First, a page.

Mbps
> >802.11b.
>
> Appreciate the reply. The conversion above is based on 8bits per
> byte. Do wireless packets add some overhead also, like enveloping,
> headers, etc?

Yes, absolutely. But overhead bytes such as packet headers should not be
included in throughput figures. I had assumed that your 345 KB/s was the
measure of a file tranfer. That would be throughput.

> >> o Are these all puffery anyway? I do think that the "Speed Booster"
> >> seems to crank
> >
> >802.11b's 11 Mbps, 802.11g's 54 Mbps, and speed enhanced 108 Mbps speeds
are
> >signalling speeds, not throughput. Doubling your signalling speed will
not
>
> Ever seen a speed comparison between these different proprietary
> standards and their associated gear? I'd like to read some tete a
> tete results from a reliable source!

Maybe someone else on the NG knows this.

> Only one SSID broadcast appears within my house other than my own
> router's, "default". It's id'd by Netstumbler as a DLINK, and it's
> set to default channel 6. So, if my AP is set on channel 11, for
> instance, there should be no interference, hopefully, eh?

Yes, channels 5 numbers apart are completely non-overlapping.

> -- Netstumbler shows the encryption as "WEP"...I
> thought that WPA-PSK was working, as both ends are set to use it;
> could this be an error of NS's?

Right. NetStumbler shows all encrypted APs as WEP, regardless of the actual
encryption.

> >> My SWMBO brings her work laptop home sometimes too,
> >
> >It's incorrect to precede SWMBO with "My."
>
> Here I might contend that my SWMBO is not the same as any-other's, nor
> would you probably be found unconditionally obeying her, nor I your'n
> (hey, I'm in the south) Besides, even tho this is Usenet, I might ask
> on what authority would that be incorrect?

Good point. I was just being grammatical. "My She who must be obeyed"
isn't.

> >>
> >> o Would anyone recommend a better, cheaper, working (even) card?
> >> o Do any other brands work with the advanced features of the Linksys
> >> router?
> >
> >No
>
> There are no other 54G cards that work well, don't have poor quality
> utilities and are perhaps less expensive than Linksys', eh, finest?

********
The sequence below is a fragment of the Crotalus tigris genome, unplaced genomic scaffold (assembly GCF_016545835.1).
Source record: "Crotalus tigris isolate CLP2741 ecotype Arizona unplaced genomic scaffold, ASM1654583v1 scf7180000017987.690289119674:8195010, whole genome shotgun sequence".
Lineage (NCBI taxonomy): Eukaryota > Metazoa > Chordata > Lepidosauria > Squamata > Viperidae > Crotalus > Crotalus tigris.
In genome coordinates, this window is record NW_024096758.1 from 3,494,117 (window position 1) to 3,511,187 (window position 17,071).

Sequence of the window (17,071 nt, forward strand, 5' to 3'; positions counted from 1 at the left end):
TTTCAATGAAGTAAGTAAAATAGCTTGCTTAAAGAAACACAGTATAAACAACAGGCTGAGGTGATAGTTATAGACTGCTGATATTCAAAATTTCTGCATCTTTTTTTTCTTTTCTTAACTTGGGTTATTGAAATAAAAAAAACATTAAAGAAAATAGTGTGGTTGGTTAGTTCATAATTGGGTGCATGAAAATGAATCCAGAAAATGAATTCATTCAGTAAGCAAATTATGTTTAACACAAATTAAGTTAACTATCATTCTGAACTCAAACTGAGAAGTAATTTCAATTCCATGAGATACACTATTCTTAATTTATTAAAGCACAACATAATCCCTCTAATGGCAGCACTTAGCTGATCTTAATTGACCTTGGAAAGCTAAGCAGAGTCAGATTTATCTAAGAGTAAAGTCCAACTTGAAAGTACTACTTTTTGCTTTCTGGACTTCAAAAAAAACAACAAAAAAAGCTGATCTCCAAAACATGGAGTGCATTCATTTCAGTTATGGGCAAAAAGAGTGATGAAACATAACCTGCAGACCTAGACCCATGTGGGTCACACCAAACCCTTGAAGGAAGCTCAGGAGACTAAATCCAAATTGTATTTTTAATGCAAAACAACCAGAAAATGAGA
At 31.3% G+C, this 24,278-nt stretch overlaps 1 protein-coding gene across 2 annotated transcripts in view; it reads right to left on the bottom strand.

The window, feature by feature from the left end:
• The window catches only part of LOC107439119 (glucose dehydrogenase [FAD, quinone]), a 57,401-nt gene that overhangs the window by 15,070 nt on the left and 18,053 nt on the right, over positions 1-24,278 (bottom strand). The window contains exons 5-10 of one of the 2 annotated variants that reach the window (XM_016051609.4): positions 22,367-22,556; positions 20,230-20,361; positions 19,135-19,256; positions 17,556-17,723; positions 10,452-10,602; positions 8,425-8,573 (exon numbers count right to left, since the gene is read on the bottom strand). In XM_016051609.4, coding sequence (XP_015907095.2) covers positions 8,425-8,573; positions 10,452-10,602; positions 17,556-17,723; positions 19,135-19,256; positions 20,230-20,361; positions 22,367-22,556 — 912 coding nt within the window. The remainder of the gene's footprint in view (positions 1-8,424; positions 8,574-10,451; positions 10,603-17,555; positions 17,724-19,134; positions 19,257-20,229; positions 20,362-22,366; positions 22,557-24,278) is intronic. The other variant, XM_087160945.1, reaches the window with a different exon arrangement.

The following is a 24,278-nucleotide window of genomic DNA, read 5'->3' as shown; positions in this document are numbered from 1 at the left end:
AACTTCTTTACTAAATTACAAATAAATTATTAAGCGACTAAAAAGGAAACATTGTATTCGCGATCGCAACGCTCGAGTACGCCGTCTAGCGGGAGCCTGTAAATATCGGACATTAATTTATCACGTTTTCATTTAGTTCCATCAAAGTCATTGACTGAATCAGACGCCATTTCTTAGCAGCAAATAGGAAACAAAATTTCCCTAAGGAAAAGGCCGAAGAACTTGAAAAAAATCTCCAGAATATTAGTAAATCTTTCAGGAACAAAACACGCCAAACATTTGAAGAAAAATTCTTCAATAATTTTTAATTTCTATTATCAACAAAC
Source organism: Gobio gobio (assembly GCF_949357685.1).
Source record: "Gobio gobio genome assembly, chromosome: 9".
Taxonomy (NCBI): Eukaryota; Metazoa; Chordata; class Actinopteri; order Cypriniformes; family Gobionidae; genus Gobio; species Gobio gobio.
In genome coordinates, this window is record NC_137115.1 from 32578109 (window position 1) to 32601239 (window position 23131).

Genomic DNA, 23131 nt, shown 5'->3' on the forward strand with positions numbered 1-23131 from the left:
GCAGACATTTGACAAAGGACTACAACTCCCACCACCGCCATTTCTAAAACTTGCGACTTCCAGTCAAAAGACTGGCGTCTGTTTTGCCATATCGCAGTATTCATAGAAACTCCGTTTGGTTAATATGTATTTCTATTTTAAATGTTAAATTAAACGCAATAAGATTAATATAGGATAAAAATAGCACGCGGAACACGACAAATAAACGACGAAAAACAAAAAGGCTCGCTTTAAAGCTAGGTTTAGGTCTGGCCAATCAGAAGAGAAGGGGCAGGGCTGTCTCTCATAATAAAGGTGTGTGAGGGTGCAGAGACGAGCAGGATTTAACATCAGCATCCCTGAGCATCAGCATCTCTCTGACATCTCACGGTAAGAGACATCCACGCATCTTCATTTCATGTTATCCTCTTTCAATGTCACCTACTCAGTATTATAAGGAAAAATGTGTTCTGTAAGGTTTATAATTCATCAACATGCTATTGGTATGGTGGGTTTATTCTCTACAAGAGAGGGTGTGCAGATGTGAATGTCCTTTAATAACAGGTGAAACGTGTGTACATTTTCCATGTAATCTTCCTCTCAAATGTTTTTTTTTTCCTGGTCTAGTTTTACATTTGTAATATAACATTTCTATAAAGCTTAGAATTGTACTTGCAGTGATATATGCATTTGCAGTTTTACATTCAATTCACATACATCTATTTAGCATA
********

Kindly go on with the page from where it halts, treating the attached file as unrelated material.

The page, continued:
There are a variety of opinions on this NG. DLink seems to get low scores
for support. There are a number of posters unhappy with NetGear's support.
I saw a derogatory remark about Belkin, but they weren't specific about
their complaint. There are some lesser known brands that excite some people
like Senao, Zyxel, and Asus. The Linksys router is especially interesting
because of the Sveasoft firmware that replaces Linksys's firmware. It's
probably wise to follow the advice of Consumer's Reports which tells you
judge individual models, and not to trust in a brand (except for support).

Ron Bandes, CCNP, CTT+, etc.
Anonymous
August 9, 2004 5:27:04 AM

Archived from groups: alt.internet.wireless (More info?)

On Mon, 09 Aug 2004 01:27:03 GMT, "Ron Bandes" <RunderscoreBandes
@yah00.com> wrote:

>> Ever seen a speed comparison between these different proprietary
>> standards and their associated gear? I'd like to read some tete a
>> tete results from a reliable source!

>Maybe someone else on the NG knows this.

You rang?

The reviewists at Tom's Networking actually run performance tests and
deliver sane numbers. See:
http://www.tomsnetworking.com/Sections-article26-page1....
for how they run the tests. There are 4 conditions for each test:
Location #1: AP and wireless client in same room,
approximately 6 feet apart.

Location #2: Client in same level room, approximately 30 feet
away from AP. Two sheetrock walls between AP and Client.

Condition #3: Client in lower level, approximately 40 feet
away from AP. One wood floor, no sheetrock ceiling, no walls
between AP and Client.

Condition #4: Client on same level, approximately 50 feet away
from AP. Three interior, one exterior wall between AP and Client.

Typical performance test results (for WRT54G) can be seen at:
http://www.tomsnetworking.com/Reviews-142-ProdID-WRT54G...
A comparison of Afterburner and Super-G
http://www.tomsnetworking.com/Reviews-142-ProdID-WRT54G...
I'm not sure who's the winner in the channel bonding hype contest.

My rule of thumb is that you'll get about 60% of the connection speed.
So, if you connect at 11Mbits/sec with 802.11b, you'll get about
6Mbits/sec thruput. If you connect at 24Mbits/sec, you'll get about
15Mbits/sec thruput (assuming no interference or 802.11b radios
present).


--
Jeff Liebermann jeffl@comix.santa-cruz.ca.us
150 Felker St #D http://www.LearnByDestroying.com
Santa Cruz CA 95060 AE6KS 831-336-2558
Anonymous
August 9, 2004 11:04:19 AM

Archived from groups: alt.internet.wireless (More info?)

Unnh <nnoossppaamm@youBastards.usa> wrote:

> I couldn't find any info on which advanced G implementation this
> adapter supports, other than a vague mention of Linksys "Speed
> Booster", so I bought a WRT54gs (Linksys) router. This works pretty
> fast -- perfmon shows transfer rates of up to ~345 KB/s. This seems
> unnaturally fast for a 54Mb/s+ max transfer rate, but it's close to
> the cap on my cable connection.
>
> o Is this fast or slow compared to what should be attainable for
> transfer rate?

"Real world" maximum transfer rates are approximately 500KB/s for
802.11b and 2MB/s for 802.11g.
!